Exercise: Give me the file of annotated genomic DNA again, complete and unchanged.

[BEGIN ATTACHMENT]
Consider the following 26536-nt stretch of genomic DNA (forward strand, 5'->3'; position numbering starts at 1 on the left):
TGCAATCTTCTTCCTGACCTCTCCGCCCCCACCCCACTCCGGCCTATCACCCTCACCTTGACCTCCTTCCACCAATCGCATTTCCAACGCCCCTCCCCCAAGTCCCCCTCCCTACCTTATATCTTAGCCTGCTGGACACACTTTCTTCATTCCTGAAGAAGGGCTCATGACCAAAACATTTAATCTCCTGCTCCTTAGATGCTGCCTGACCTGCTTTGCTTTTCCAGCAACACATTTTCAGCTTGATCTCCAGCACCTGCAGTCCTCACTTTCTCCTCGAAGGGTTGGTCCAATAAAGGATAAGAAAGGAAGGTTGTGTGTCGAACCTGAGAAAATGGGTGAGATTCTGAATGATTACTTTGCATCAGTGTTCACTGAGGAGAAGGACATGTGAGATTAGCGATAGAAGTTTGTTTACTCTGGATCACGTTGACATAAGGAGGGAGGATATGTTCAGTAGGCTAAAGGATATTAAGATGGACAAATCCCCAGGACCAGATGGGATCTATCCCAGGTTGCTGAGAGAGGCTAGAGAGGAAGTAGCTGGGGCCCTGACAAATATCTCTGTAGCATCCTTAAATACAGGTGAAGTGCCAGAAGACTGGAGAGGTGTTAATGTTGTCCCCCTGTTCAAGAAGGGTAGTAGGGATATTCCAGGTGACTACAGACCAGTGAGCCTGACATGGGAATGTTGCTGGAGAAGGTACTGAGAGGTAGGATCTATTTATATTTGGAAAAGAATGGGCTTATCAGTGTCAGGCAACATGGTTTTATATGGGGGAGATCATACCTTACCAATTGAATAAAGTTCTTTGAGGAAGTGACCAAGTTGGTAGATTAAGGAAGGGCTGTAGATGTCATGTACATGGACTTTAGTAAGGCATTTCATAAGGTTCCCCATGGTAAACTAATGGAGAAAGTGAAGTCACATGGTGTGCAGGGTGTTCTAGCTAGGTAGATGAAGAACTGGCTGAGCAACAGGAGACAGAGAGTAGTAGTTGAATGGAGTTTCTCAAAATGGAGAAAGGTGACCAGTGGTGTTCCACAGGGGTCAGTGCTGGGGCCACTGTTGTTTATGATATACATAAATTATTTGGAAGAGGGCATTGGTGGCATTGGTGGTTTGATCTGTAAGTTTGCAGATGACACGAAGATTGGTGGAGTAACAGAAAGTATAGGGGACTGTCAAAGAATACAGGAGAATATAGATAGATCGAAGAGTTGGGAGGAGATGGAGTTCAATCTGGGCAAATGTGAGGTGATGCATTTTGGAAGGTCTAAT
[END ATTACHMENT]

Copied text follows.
Consider the following 26536-nt stretch of genomic DNA (forward strand, 5'->3'; position numbering starts at 1 on the left):
TGCAATCTTCTTCCTGACCTCTCCGCCCCCACCCCACTCCGGCCTATCACCCTCACCTTGACCTCCTTCCACCAATCGCATTTCCAACGCCCCTCCCCCAAGTCCCCCTCCCTACCTTATATCTTAGCCTGCTGGACACACTTTCTTCATTCCTGAAGAAGGGCTCATGACCAAAACATTTAATCTCCTGCTCCTTAGATGCTGCCTGACCTGCTTTGCTTTTCCAGCAACACATTTTCAGCTTGATCTCCAGCACCTGCAGTCCTCACTTTCTCCTCGAAGGGTTGGTCCAATAAAGGATAAGAAAGGAAGGTTGTGTGTCGAACCTGAGAAAATGGGTGAGATTCTGAATGATTACTTTGCATCAGTGTTCACTGAGGAGAAGGACATGTGAGATTAGCGATAGAAGTTTGTTTACTCTGGATCACGTTGACATAAGGAGGGAGGATATGTTCAGTAGGCTAAAGGATATTAAGATGGACAAATCCCCAGGACCAGATGGGATCTATCCCAGGTTGCTGAGAGAGGCTAGAGAGGAAGTAGCTGGGGCCCTGACAAATATCTCTGTAGCATCCTTAAATACAGGTGAAGTGCCAGAAGACTGGAGAGGTGTTAATGTTGTCCCCCTGTTCAAGAAGGGTAGTAGGGATATTCCAGGTGACTACAGACCAGTGAGCCTGACATGGGAATGTTGCTGGAGAAGGTACTGAGAGGTAGGATCTATTTATATTTGGAAAAGAATGGGCTTATCAGTGTCAGGCAACATGGTTTTATATGGGGGAGATCATACCTTACCAATTGAATAAAGTTCTTTGAGGAAGTGACCAAGTTGGTAGATTAAGGAAGGGCTGTAGATGTCATGTACATGGACTTTAGTAAGGCATTTCATAAGGTTCCCCATGGTAAACTAATGGAGAAAGTGAAGTCACATGGTGTGCAGGGTGTTCTAGCTAGGTAGATGAAGAACTGGCTGAGCAACAGGAGACAGAGAGTAGTAGTTGAATGGAGTTTCTCAAAATGGAGAAAGGTGACCAGTGGTGTTCCACAGGGGTCAGTGCTGGGGCCACTGTTGTTTATGATATACATAAATTATTTGGAAGAGGGCATTGGTGGCATTGGTGGTTTGATCTGTAAGTTTGCAGATGACACGAAGATTGGTGGAGTAACAGAAAGTATAGGGGACTGTCAAAGAATACAGGAGAATATAGATAGATCGAAGAGTTGGGAGGAGATGGAGTTCAATCTGGGCAAATGTGAGGTGATGCATTTTGGAAGGTCTAAT